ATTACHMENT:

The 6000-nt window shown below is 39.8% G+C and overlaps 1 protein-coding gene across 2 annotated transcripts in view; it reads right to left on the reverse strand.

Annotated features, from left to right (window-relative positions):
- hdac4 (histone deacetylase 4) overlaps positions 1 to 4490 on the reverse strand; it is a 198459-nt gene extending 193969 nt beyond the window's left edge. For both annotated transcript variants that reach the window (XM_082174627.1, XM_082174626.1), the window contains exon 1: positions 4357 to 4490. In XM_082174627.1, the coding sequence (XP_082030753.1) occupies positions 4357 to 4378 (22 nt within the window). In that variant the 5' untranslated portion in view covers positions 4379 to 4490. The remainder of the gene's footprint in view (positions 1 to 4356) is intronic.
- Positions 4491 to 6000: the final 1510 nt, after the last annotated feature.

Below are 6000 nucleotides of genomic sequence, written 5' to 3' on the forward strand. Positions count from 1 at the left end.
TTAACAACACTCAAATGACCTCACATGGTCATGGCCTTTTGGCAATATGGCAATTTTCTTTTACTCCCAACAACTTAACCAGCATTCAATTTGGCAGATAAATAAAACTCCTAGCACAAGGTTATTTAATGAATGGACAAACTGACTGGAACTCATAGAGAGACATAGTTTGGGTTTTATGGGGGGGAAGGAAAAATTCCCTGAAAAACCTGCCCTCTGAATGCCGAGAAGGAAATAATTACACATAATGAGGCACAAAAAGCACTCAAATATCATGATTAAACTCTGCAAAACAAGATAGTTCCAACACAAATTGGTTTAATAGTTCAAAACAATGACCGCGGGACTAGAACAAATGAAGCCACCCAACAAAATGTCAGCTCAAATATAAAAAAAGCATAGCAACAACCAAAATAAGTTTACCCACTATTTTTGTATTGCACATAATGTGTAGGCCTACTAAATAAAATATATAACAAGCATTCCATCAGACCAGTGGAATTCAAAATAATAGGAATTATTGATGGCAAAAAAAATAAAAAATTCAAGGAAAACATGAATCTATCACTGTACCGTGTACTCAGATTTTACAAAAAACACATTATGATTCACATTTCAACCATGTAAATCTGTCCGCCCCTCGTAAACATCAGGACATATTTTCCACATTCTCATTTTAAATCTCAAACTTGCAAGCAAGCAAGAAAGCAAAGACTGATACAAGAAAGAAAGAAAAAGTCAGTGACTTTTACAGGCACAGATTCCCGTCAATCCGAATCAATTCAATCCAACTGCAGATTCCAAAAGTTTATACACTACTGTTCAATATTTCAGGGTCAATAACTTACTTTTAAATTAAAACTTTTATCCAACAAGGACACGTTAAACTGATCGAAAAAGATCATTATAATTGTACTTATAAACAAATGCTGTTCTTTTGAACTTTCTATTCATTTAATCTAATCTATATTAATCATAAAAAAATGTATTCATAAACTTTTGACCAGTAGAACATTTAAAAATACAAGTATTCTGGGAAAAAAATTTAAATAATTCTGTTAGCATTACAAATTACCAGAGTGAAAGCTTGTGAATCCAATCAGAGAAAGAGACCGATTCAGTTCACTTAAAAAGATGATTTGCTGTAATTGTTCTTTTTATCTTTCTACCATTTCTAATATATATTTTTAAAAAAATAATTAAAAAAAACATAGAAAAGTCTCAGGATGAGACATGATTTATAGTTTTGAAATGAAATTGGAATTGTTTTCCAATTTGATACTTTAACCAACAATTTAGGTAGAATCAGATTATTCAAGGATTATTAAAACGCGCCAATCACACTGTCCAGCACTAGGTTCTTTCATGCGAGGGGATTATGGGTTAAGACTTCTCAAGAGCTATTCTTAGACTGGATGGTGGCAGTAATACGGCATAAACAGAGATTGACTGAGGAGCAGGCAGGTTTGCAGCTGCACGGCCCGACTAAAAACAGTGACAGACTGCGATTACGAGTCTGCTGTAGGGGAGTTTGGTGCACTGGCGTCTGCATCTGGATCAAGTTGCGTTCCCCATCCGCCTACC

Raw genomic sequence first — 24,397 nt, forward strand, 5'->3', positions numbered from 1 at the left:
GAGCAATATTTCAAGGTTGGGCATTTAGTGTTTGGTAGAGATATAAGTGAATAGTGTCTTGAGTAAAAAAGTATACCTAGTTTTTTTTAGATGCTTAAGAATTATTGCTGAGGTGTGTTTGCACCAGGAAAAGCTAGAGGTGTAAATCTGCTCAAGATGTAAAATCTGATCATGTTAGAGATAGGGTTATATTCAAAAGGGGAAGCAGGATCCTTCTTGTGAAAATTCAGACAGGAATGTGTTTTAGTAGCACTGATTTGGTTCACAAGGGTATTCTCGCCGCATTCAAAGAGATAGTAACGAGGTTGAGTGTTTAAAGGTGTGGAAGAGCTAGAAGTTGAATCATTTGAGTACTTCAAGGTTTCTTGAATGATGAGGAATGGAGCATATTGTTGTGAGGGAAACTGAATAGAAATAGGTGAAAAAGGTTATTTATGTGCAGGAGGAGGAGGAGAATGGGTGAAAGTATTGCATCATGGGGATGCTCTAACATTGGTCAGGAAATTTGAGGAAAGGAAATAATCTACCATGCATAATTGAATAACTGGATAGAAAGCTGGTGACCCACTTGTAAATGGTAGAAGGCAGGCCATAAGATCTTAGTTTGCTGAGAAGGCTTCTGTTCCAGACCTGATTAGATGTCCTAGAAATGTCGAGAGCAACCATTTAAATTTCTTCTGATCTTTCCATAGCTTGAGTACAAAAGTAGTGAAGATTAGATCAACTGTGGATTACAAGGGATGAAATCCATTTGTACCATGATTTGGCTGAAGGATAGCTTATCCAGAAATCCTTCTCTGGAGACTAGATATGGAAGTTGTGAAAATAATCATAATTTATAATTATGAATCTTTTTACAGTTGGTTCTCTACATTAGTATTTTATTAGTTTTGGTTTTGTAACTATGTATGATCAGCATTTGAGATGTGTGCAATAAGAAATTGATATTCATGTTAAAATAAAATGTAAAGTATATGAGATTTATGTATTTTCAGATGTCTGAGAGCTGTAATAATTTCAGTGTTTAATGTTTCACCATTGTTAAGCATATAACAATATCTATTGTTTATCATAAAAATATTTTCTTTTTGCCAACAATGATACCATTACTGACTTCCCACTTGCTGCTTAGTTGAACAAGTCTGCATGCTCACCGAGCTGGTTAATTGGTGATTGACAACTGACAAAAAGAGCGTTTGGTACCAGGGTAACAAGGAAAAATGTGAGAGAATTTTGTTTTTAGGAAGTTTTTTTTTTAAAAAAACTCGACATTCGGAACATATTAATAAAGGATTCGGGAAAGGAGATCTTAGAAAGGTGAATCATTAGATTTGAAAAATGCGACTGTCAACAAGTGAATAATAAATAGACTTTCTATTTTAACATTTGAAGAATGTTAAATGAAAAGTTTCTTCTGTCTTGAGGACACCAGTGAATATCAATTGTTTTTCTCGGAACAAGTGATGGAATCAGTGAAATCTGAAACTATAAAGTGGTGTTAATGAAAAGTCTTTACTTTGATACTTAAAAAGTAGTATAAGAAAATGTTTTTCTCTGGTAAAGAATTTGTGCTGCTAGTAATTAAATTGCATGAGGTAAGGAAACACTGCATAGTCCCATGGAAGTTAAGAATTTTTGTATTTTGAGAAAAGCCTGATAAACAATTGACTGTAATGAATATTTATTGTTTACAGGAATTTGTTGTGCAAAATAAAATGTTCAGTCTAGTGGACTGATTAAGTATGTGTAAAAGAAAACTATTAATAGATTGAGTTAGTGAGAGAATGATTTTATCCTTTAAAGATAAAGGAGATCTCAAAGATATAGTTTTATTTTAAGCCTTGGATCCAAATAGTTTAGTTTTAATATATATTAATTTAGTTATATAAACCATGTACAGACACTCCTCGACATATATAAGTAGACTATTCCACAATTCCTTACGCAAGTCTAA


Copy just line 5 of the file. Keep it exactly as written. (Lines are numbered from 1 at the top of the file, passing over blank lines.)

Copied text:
Below are 6000 nucleotides of genomic sequence, written 5' to 3' on the forward strand. Positions count from 1 at the left end.